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Nature Notes - November 2017


Nature Notes

I am due to give a talk about blue tits in Norway later this month (October), so I thought I would rehearse some of it here.

DNA studies have revealed that the ancestors of blue tits originated in China about 7 million years ago.  They dispersed across central Asia to Europe and eventually North Africa.  Since then, a series of ice ages and climate changes caused these ancestral blue tits to go extinct, leaving the North African population isolated.  Here their plumage probably attained its colourful blue, yellow, green, black and white tones.  That is, all the colours that can be seen from space when looking at our planet.  African birds tend to be colourful, because the brightness of plumage is an honest signal of health and freedom from parasites. Parasite abundance increases with proximity to the equator.  About 3 million years ago, these African blue tits colonised the Canary Islands, forming new isolated populations on 7 of the islands, there are now 4 recognised species of blue tit on the archipelago, the Tenerife blue tit, the Fuerteventura blue tit, the Palma blue tit and the Hierro blue tit.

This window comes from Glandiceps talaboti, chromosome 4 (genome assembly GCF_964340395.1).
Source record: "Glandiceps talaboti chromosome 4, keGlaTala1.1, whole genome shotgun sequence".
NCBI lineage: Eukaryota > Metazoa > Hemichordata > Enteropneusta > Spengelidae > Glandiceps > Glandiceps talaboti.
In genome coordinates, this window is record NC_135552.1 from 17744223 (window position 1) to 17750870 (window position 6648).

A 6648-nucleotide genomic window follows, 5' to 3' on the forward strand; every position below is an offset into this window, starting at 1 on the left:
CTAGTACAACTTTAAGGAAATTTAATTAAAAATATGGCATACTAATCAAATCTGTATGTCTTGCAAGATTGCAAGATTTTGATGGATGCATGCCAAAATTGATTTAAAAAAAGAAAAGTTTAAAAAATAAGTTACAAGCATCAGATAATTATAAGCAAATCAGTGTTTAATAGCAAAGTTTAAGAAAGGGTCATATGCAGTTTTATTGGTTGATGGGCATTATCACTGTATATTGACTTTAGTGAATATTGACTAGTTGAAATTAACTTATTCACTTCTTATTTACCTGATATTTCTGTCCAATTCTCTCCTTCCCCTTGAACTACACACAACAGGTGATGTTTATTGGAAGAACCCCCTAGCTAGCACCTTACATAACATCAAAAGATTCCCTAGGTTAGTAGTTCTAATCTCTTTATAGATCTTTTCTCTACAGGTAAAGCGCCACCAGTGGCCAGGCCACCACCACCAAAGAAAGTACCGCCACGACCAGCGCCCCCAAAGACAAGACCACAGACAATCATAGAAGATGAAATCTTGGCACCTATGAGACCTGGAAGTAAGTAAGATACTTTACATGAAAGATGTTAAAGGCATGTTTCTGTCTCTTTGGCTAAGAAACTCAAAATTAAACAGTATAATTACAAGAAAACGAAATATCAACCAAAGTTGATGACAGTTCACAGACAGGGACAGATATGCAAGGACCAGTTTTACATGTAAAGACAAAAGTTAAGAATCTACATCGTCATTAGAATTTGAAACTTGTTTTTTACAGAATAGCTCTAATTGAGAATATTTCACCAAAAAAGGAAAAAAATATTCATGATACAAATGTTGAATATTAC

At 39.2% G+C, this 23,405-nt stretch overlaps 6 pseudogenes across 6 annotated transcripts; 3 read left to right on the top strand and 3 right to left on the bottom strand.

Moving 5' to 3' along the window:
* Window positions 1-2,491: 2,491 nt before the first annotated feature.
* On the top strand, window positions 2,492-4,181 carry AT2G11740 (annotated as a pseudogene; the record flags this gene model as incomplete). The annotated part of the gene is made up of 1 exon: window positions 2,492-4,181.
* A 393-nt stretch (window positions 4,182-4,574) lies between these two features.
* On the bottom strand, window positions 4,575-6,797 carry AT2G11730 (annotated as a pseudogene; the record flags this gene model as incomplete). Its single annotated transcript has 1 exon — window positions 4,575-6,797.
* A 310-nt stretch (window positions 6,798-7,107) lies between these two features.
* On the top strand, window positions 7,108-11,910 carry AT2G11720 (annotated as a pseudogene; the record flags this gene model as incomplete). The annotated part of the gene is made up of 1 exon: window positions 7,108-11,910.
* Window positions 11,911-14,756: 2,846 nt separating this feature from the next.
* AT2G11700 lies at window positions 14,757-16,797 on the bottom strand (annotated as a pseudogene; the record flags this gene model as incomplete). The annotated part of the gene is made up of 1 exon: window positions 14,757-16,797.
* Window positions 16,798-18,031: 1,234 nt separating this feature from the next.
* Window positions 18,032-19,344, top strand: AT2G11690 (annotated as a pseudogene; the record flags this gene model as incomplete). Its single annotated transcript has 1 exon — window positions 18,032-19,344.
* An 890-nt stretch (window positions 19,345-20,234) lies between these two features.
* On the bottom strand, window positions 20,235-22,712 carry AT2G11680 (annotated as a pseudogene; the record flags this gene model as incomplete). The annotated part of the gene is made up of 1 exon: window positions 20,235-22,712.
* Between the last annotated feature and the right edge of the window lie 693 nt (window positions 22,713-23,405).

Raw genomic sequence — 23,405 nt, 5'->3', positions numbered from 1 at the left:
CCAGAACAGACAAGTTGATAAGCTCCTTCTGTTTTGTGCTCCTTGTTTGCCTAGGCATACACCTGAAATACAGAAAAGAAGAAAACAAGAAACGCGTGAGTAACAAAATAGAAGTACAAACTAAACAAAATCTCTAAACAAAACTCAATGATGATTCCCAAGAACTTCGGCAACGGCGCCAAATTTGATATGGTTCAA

Meanwhile, about 5.33 million years ago, the Mediterranean Sea formed when a sun-parched salty crater separating Europe from Africa filled with water from the Atlantic Ocean via the Strait of Gibraltar.  This historic event is called the Messinian salinity crisis and the Zanclean flood.  After this, it became possible for the isolated blue tits of North Africa to recolonise Europe.  They spread north, dispersing through Spain, France, central and eastern Europe, eventually reaching Britain where they again became semi-isolated forming our own sub-species of blue tit (Cyanistes caeruleus obscurus).  Blue tits are still colonising Finland right now, and are being found further north each year.  A few are now even breeding north of the Arctic Circle. 

As blue tits moved north and particularly east, they became paler, eventually losing much of the blue and yellow of their western cousins.  Another species was formed; this is called the azure tit (Cyanistes cyanus).  Then as azure tits spread back into the warmer regions of Central Asia, they began to re-acquire their yellow hues on their chest, and yet another species was formed north of India and parts of China.  This species is known as the yellow-breasted tit (Cyanistes flavipectus).

Dr.Martyn Stenning